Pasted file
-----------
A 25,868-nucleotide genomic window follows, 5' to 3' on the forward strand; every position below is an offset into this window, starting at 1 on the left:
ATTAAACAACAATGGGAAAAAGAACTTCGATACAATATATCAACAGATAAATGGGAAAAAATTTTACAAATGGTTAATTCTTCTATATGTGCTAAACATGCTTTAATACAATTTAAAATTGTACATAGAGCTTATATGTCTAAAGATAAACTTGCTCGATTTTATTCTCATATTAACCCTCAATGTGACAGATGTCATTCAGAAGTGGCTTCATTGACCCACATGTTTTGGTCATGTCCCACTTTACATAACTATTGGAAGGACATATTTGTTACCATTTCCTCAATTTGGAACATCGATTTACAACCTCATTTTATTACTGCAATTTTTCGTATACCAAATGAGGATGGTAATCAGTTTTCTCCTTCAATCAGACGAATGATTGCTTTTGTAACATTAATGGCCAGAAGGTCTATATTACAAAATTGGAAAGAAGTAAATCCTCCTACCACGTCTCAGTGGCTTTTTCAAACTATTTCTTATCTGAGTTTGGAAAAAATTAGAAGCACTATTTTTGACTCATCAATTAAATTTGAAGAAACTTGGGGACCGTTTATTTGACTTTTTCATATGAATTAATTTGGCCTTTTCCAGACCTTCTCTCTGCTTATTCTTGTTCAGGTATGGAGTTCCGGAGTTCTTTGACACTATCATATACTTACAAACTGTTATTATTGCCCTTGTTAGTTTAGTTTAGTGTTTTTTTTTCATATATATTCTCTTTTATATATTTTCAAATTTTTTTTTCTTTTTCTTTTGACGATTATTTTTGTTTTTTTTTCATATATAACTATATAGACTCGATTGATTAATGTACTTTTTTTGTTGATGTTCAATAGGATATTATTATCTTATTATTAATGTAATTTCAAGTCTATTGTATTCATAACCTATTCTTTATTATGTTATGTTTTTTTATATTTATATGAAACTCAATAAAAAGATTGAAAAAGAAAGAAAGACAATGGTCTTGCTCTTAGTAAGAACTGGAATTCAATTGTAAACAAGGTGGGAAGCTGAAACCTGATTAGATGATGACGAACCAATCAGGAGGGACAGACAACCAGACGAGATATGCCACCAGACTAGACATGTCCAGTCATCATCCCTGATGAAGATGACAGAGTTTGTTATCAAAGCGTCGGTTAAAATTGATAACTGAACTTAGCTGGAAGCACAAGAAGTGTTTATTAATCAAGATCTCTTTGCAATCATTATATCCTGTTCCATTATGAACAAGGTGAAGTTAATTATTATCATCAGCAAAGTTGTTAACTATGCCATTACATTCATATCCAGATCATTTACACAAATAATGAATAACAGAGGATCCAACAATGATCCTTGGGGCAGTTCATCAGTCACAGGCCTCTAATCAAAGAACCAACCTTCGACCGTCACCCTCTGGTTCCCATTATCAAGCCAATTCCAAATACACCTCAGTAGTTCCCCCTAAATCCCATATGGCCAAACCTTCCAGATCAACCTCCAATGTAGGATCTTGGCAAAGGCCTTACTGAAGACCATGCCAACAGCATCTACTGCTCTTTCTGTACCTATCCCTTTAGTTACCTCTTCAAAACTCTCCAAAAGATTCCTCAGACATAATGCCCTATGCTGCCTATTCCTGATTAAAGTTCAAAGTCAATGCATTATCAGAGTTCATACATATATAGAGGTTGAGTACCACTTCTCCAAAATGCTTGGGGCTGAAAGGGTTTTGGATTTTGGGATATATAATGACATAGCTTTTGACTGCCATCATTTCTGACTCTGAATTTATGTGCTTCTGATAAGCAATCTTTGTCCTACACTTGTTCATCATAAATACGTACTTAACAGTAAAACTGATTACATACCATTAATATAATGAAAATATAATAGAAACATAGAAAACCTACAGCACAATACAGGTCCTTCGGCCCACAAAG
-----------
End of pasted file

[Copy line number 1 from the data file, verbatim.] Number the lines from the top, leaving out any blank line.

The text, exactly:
A 25,868-nucleotide genomic window follows, 5' to 3' on the forward strand; every position below is an offset into this window, starting at 1 on the left: